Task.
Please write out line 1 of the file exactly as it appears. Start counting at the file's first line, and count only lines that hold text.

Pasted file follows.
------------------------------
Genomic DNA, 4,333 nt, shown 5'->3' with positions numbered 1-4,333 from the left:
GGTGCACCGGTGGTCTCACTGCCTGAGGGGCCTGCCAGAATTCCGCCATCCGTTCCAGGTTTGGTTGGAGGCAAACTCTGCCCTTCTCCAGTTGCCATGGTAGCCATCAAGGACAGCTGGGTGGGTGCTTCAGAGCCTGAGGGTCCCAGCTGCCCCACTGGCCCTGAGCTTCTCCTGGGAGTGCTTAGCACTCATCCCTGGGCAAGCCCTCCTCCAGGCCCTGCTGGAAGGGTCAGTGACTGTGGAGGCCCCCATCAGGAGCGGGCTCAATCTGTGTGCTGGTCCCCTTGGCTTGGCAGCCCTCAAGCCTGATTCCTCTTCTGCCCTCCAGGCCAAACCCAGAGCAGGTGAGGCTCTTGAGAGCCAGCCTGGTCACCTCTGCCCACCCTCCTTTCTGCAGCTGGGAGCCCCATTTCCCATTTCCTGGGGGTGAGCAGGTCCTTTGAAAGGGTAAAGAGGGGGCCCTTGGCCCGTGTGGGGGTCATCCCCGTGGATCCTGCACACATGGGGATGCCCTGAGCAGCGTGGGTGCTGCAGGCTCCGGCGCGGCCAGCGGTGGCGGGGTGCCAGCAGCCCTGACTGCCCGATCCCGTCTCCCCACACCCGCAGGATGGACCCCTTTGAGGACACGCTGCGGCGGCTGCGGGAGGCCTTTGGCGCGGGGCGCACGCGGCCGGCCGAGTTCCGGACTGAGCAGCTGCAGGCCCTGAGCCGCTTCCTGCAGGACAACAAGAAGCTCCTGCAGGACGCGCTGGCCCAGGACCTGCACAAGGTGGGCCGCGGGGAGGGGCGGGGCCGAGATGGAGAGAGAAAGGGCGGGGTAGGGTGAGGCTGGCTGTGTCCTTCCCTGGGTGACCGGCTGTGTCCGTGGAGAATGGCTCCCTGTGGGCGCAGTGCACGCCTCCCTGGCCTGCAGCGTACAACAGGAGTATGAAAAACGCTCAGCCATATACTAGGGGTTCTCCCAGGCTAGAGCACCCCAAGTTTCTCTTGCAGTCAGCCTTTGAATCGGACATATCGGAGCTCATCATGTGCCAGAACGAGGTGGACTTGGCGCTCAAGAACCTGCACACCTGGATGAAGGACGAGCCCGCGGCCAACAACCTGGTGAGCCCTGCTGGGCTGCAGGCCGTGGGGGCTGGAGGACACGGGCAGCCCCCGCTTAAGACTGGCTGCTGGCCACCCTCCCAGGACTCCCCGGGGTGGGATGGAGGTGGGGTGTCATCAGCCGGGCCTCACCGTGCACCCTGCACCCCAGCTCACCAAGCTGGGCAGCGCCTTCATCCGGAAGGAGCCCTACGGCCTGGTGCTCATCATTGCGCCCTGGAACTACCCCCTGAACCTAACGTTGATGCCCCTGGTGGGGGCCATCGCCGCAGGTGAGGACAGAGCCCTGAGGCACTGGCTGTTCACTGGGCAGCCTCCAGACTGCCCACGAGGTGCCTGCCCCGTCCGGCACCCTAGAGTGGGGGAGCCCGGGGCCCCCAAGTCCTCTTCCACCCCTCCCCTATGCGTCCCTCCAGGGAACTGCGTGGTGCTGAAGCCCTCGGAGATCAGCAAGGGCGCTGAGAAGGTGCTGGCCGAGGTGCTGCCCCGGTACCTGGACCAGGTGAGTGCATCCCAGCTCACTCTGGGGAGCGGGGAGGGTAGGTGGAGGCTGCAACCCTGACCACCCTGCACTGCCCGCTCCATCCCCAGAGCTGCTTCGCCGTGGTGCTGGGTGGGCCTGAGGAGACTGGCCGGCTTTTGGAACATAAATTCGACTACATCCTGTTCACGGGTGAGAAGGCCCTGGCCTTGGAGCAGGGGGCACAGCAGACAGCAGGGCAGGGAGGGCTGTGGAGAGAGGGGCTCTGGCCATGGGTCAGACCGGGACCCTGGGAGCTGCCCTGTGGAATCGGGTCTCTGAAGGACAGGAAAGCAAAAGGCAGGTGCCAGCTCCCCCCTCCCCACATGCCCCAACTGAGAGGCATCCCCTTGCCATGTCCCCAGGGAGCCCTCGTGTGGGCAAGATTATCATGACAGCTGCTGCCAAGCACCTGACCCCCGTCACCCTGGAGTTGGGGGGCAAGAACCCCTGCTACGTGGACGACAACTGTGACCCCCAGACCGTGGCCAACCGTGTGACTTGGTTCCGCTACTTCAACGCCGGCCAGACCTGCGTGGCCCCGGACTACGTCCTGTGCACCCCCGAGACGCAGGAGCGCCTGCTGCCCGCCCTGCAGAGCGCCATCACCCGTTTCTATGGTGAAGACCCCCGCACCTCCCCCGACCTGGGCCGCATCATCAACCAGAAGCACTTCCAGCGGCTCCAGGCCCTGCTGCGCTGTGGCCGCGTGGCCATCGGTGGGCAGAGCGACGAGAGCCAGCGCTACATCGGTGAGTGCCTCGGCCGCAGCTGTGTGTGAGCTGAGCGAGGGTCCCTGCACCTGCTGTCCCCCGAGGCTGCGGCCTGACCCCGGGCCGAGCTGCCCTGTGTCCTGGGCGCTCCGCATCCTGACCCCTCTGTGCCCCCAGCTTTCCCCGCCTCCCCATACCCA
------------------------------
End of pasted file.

Genomic DNA, 4,333 nt, shown 5'->3' with positions numbered 1-4,333 from the left: